- The US. Supreme Court Accepts Review. By accepting review of Montanile this week, the Supreme Court may endeavor to resolve this interesting split, which has complicated recovery of overpayments.
The U.S. Department of Labor (DOL) and the Employee Benefits Security Administration (EBSA) just issued a “Fact Sheet” describing Fiscal Year 2014 civil and criminal enforcement activity under ERISA.
Here is a copy of the fact sheet.
Key Take Aways on DOL’s Enforcement Efforts:
- EBSA oversees about 684,000 retirement plans, 2.4 million health plans and a similar number of welfare plans. These plans cover about 141 million workers, plus their dependents.
- More criminal investigations, but fewer guilty pleas. In 2014, DOL closed 365 criminal investigations: that is about 30% more than 4 years earlier. It represents a continuing trend of more criminal investigations that started around 2000. They indicted 106 individuals and obtained 85 “guilty pleas or convictions”. This is lower.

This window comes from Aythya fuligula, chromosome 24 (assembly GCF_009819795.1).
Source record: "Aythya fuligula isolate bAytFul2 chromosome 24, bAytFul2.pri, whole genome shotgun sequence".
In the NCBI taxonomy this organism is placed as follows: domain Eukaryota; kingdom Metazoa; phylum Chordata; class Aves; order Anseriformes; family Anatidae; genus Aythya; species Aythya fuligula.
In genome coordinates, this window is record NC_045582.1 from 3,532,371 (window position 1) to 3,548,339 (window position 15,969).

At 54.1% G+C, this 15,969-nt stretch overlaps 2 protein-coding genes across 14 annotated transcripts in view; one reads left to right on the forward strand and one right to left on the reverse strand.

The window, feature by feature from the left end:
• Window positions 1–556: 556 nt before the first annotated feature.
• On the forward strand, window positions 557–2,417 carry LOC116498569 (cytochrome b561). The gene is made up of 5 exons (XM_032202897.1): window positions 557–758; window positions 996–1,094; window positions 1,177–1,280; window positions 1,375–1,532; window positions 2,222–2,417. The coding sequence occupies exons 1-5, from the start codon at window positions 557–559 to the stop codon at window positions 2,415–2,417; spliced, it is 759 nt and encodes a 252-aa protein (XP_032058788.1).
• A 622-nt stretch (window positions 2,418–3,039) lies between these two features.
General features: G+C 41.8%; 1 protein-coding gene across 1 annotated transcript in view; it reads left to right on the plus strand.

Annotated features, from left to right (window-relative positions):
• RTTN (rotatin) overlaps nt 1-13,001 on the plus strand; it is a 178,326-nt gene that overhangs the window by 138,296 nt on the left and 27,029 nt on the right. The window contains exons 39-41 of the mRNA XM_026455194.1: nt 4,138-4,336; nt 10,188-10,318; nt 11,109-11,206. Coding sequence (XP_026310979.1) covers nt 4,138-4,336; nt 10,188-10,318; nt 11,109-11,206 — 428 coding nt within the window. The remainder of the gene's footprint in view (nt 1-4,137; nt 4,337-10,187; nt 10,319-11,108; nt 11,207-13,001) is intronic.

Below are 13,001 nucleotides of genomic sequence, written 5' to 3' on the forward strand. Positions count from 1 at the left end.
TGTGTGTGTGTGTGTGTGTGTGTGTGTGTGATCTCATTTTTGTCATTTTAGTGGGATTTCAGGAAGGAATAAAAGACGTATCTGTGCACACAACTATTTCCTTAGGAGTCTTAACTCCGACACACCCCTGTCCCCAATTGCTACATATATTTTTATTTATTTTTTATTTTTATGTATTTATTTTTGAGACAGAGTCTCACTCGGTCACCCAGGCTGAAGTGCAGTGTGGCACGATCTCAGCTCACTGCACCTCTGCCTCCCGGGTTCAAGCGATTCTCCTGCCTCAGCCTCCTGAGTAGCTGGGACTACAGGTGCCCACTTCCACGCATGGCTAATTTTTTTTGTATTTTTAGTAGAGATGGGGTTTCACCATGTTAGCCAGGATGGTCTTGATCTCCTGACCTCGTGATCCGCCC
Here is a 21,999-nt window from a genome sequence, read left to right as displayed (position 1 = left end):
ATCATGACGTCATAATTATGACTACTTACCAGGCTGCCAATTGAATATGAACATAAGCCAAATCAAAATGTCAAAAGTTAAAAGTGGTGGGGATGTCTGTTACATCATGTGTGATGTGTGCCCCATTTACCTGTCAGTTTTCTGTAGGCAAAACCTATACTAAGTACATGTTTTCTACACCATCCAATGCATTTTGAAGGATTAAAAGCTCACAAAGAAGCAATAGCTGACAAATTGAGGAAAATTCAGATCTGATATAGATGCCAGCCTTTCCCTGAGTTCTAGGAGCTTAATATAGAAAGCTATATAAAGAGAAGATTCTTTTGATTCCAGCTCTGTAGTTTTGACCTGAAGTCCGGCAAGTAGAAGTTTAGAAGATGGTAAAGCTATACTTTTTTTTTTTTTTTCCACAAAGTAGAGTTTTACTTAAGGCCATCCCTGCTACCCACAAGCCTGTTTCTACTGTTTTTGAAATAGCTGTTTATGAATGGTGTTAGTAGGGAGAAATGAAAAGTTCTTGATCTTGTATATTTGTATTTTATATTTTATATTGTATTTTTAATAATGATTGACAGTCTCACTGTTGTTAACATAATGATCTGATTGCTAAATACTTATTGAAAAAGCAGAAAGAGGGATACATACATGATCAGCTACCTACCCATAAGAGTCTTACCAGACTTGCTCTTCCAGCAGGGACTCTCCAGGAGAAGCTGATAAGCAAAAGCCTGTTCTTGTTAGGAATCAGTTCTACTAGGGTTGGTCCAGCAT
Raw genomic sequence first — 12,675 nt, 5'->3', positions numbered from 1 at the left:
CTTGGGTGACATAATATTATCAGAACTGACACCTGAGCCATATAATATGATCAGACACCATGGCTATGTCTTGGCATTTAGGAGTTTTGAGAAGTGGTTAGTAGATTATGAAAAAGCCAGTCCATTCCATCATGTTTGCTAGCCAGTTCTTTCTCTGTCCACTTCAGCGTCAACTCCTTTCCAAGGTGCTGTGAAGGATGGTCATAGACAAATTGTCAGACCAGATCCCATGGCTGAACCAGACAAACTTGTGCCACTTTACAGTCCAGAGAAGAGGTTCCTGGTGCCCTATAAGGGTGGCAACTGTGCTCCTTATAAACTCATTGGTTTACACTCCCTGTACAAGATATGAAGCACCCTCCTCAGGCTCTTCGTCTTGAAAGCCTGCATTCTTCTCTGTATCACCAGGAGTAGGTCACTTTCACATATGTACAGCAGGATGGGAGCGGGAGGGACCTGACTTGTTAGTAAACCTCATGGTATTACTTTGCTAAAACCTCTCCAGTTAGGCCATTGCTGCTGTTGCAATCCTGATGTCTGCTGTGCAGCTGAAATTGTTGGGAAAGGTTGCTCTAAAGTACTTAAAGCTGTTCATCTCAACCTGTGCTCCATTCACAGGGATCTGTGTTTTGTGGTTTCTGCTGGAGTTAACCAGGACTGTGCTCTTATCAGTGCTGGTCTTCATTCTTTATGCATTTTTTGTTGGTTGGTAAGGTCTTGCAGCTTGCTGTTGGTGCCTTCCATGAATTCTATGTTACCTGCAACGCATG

- More civil investigations, focused on protection of plan assets and participants’ benefits. The DOL closed about 4000 civil investigations in 2014. This is up in more recent years, but in 2002 there were 25% more civil investigations. The DOL’s strategic plan through 2018 calls for increased civil enforcement.
- Monetary results lower. The Fact Sheet claims $599.7 million was restored through enforcement. This is low compared to more recent years.
- Compliance Assistance. EBSA provides incentives to fiduciaries who voluntarily report and self-correct ERISA violations. About 1643 applications were filed last year to disclose and self-correct violations.
- Late Filings. About 25,000 applications for the Delinquent Filer Voluntary Compliance Program were filed last year.